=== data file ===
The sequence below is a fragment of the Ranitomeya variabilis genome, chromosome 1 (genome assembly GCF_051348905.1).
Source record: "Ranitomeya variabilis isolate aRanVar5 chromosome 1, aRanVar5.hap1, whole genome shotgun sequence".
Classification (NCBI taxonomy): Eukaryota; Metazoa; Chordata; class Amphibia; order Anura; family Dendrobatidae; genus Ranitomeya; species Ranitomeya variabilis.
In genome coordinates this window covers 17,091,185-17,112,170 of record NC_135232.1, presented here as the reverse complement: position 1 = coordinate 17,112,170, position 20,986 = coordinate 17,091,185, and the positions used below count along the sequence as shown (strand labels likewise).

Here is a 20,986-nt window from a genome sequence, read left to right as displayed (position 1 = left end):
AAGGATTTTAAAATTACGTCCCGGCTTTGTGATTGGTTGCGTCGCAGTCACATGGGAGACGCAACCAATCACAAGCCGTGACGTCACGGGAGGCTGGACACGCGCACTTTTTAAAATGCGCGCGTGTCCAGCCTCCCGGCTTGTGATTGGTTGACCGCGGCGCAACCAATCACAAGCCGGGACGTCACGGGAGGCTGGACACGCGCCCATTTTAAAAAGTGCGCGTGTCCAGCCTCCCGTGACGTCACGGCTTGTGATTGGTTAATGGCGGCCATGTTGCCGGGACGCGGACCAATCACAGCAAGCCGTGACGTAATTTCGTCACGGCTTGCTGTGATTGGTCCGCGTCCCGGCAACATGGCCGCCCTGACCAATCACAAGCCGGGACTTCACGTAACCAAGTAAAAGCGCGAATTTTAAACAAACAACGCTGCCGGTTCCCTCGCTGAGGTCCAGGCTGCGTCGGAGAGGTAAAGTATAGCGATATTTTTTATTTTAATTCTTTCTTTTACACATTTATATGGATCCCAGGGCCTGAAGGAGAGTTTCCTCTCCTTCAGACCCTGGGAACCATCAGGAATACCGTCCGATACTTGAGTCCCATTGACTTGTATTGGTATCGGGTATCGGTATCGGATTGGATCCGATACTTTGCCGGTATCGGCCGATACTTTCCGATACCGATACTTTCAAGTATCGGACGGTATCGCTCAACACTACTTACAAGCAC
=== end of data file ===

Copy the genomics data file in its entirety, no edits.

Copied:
The sequence below is a fragment of the Ranitomeya variabilis genome, chromosome 1 (genome assembly GCF_051348905.1).
Source record: "Ranitomeya variabilis isolate aRanVar5 chromosome 1, aRanVar5.hap1, whole genome shotgun sequence".
Classification (NCBI taxonomy): Eukaryota; Metazoa; Chordata; class Amphibia; order Anura; family Dendrobatidae; genus Ranitomeya; species Ranitomeya variabilis.
In genome coordinates this window covers 17,091,185-17,112,170 of record NC_135232.1, presented here as the reverse complement: position 1 = coordinate 17,112,170, position 20,986 = coordinate 17,091,185, and the positions used below count along the sequence as shown (strand labels likewise).

Here is a 20,986-nt window from a genome sequence, read left to right as displayed (position 1 = left end):
AAGGATTTTAAAATTACGTCCCGGCTTTGTGATTGGTTGCGTCGCAGTCACATGGGAGACGCAACCAATCACAAGCCGTGACGTCACGGGAGGCTGGACACGCGCACTTTTTAAAATGCGCGCGTGTCCAGCCTCCCGGCTTGTGATTGGTTGACCGCGGCGCAACCAATCACAAGCCGGGACGTCACGGGAGGCTGGACACGCGCCCATTTTAAAAAGTGCGCGTGTCCAGCCTCCCGTGACGTCACGGCTTGTGATTGGTTAATGGCGGCCATGTTGCCGGGACGCGGACCAATCACAGCAAGCCGTGACGTAATTTCGTCACGGCTTGCTGTGATTGGTCCGCGTCCCGGCAACATGGCCGCCCTGACCAATCACAAGCCGGGACTTCACGTAACCAAGTAAAAGCGCGAATTTTAAACAAACAACGCTGCCGGTTCCCTCGCTGAGGTCCAGGCTGCGTCGGAGAGGTAAAGTATAGCGATATTTTTTATTTTAATTCTTTCTTTTACACATTTATATGGATCCCAGGGCCTGAAGGAGAGTTTCCTCTCCTTCAGACCCTGGGAACCATCAGGAATACCGTCCGATACTTGAGTCCCATTGACTTGTATTGGTATCGGGTATCGGTATCGGATTGGATCCGATACTTTGCCGGTATCGGCCGATACTTTCCGATACCGATACTTTCAAGTATCGGACGGTATCGCTCAACACTACTTACAAGCAC